Plant of the Month: Poplar
Poplar—ubiquitous in timber, landscape design, and Indigenous medicines—holds new promise in recuperating damaged ecosystems.
The Imperiled Inland Sea
Twenty years ago, scholar W. D. Williams predicted the loss of salt lakes around the world.
The New Oceanography: More Remote and More Inclusive
The days of celebrity oceanographers romancing the deep are gone, and maybe that’s a good thing.
Can We Cool Warming Cities?
The new, hotter normal requires urban planners and city governments to consider heat hazards when creating climate action plans.
Plant of the Month: Peanut
The peanut, a natural hybrid of two species, originated in Bolivia. It now plays a critical role in food cultures around the world.
Trouvelot’s Total Lunar Eclipse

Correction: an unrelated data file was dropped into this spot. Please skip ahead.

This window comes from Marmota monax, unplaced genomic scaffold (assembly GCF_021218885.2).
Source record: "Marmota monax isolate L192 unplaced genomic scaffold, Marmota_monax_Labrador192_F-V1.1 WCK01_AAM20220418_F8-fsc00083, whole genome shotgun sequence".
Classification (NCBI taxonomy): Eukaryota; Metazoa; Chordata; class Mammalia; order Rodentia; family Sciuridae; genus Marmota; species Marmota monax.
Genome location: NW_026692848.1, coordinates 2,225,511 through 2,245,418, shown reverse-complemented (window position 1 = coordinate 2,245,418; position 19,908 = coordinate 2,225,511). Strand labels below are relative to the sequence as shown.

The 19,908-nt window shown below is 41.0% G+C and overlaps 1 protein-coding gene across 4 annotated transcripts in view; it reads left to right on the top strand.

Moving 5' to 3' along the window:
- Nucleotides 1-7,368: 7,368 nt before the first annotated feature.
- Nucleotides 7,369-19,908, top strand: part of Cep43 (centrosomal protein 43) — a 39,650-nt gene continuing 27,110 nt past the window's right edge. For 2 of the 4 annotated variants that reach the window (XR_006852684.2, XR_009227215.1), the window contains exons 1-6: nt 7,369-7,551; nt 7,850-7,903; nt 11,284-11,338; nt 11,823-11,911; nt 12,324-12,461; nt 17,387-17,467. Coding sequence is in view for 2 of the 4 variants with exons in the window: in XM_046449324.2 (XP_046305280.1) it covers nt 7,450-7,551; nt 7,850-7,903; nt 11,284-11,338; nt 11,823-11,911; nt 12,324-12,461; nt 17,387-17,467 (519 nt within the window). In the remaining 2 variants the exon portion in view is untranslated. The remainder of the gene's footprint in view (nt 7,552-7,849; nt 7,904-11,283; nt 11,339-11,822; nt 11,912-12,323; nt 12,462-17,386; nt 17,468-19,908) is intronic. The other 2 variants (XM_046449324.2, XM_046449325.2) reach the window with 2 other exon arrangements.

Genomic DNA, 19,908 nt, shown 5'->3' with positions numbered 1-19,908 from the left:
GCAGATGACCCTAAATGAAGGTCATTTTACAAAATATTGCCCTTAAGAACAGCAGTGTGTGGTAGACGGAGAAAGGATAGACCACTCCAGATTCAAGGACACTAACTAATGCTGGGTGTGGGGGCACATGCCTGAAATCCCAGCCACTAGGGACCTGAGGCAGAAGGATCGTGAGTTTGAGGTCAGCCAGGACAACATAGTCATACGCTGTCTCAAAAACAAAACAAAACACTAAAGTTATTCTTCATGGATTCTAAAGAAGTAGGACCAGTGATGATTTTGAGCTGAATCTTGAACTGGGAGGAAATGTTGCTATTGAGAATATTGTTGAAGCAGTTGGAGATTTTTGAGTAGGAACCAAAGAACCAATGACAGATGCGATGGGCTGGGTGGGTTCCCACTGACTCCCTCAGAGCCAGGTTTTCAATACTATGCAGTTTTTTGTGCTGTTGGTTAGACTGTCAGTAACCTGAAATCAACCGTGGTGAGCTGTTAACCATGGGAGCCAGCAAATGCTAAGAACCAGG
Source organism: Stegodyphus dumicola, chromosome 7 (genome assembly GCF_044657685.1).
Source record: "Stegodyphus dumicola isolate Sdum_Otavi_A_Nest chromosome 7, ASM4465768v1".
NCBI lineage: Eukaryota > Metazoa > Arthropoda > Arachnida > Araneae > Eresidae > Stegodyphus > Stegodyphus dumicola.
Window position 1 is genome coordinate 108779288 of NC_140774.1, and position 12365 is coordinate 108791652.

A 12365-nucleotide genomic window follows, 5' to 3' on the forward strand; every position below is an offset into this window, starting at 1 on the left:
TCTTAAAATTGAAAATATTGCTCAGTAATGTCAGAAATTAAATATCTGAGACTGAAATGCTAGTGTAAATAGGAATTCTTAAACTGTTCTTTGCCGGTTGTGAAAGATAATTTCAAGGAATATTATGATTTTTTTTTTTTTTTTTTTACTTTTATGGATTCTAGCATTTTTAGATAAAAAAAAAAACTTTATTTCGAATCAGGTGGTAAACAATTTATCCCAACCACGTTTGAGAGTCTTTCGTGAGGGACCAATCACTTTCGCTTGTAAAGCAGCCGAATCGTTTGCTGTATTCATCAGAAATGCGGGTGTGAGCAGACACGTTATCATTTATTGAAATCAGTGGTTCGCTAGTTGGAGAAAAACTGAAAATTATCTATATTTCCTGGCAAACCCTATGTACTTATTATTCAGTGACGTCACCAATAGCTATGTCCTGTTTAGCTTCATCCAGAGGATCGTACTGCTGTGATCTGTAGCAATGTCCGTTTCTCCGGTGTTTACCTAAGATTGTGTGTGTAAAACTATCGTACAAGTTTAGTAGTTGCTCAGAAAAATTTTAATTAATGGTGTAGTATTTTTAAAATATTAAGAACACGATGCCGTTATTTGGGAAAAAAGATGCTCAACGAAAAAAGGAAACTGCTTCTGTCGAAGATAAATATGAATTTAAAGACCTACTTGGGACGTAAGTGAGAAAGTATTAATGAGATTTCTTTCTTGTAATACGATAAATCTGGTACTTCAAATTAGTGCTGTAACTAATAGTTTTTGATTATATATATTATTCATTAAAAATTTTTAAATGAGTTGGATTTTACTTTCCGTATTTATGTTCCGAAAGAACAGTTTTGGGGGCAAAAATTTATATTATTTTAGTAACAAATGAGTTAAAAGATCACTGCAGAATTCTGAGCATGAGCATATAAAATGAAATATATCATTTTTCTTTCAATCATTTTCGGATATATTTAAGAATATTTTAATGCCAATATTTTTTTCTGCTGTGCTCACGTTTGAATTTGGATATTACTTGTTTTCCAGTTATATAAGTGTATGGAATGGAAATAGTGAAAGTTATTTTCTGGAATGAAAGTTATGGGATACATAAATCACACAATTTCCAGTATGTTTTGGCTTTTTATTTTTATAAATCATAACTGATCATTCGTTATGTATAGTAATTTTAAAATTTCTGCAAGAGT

Immigrant artist Étienne Léopold Trouvelot used his skills to accurately represent the details—and the sublimity—of our solar system.
Black Holes R Us
The universe is full of black holes. Even the Milky Way has one, and we now have a picture of it. Don't panic, but it looks like a blurry glazed donut.
Young People and Eco-Anxiety
As problems caused by climate change become more acute, so too does the eco-anxiety of the world's youth.
Is the Ivory-billed Woodpecker Still Around?
With the US government poised to declare the Ivory-billed Woodpecker extinct, scientists work to determine what counts as evidence of existence.
The History of Reproductive Rights: A Syllabus
A selection of stories on the history of reproductive rights and abortion to foster dialogue inside and outside of the classroom.